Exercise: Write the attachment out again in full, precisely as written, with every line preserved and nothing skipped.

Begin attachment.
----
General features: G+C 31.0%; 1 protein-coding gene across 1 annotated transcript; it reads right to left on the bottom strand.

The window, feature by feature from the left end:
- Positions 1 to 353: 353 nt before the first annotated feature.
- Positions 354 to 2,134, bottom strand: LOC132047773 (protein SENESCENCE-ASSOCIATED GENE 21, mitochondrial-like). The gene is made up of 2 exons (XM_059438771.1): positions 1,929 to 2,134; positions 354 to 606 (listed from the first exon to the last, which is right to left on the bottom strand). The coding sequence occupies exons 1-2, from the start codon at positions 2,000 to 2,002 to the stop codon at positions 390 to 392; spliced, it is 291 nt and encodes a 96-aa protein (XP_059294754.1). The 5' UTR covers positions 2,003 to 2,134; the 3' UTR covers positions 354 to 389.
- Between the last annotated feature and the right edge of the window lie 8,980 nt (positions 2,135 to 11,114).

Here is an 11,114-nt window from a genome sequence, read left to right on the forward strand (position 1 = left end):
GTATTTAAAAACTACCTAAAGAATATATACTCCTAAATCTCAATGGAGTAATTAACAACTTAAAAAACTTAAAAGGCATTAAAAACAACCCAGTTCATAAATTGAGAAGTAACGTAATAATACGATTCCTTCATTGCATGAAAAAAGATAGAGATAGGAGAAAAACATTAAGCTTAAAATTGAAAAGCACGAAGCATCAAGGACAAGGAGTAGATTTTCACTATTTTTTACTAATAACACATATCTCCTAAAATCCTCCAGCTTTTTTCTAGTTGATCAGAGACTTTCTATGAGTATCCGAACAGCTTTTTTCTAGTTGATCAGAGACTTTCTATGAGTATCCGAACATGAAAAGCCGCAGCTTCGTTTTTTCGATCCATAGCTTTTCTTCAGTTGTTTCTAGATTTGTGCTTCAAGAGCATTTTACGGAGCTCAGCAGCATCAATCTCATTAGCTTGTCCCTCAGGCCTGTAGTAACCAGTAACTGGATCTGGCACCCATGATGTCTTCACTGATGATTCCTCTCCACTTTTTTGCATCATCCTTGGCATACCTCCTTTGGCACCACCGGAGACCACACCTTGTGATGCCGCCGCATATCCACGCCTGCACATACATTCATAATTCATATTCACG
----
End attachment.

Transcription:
General features: G+C 31.0%; 1 protein-coding gene across 1 annotated transcript; it reads right to left on the bottom strand.

The window, feature by feature from the left end:
- Positions 1 to 353: 353 nt before the first annotated feature.
- Positions 354 to 2,134, bottom strand: LOC132047773 (protein SENESCENCE-ASSOCIATED GENE 21, mitochondrial-like). The gene is made up of 2 exons (XM_059438771.1): positions 1,929 to 2,134; positions 354 to 606 (listed from the first exon to the last, which is right to left on the bottom strand). The coding sequence occupies exons 1-2, from the start codon at positions 2,000 to 2,002 to the stop codon at positions 390 to 392; spliced, it is 291 nt and encodes a 96-aa protein (XP_059294754.1). The 5' UTR covers positions 2,003 to 2,134; the 3' UTR covers positions 354 to 389.
- Between the last annotated feature and the right edge of the window lie 8,980 nt (positions 2,135 to 11,114).

Here is an 11,114-nt window from a genome sequence, read left to right on the forward strand (position 1 = left end):
GTATTTAAAAACTACCTAAAGAATATATACTCCTAAATCTCAATGGAGTAATTAACAACTTAAAAAACTTAAAAGGCATTAAAAACAACCCAGTTCATAAATTGAGAAGTAACGTAATAATACGATTCCTTCATTGCATGAAAAAAGATAGAGATAGGAGAAAAACATTAAGCTTAAAATTGAAAAGCACGAAGCATCAAGGACAAGGAGTAGATTTTCACTATTTTTTACTAATAACACATATCTCCTAAAATCCTCCAGCTTTTTTCTAGTTGATCAGAGACTTTCTATGAGTATCCGAACAGCTTTTTTCTAGTTGATCAGAGACTTTCTATGAGTATCCGAACATGAAAAGCCGCAGCTTCGTTTTTTCGATCCATAGCTTTTCTTCAGTTGTTTCTAGATTTGTGCTTCAAGAGCATTTTACGGAGCTCAGCAGCATCAATCTCATTAGCTTGTCCCTCAGGCCTGTAGTAACCAGTAACTGGATCTGGCACCCATGATGTCTTCACTGATGATTCCTCTCCACTTTTTTGCATCATCCTTGGCATACCTCCTTTGGCACCACCGGAGACCACACCTTGTGATGCCGCCGCATATCCACGCCTGCACATACATTCATAATTCATATTCACG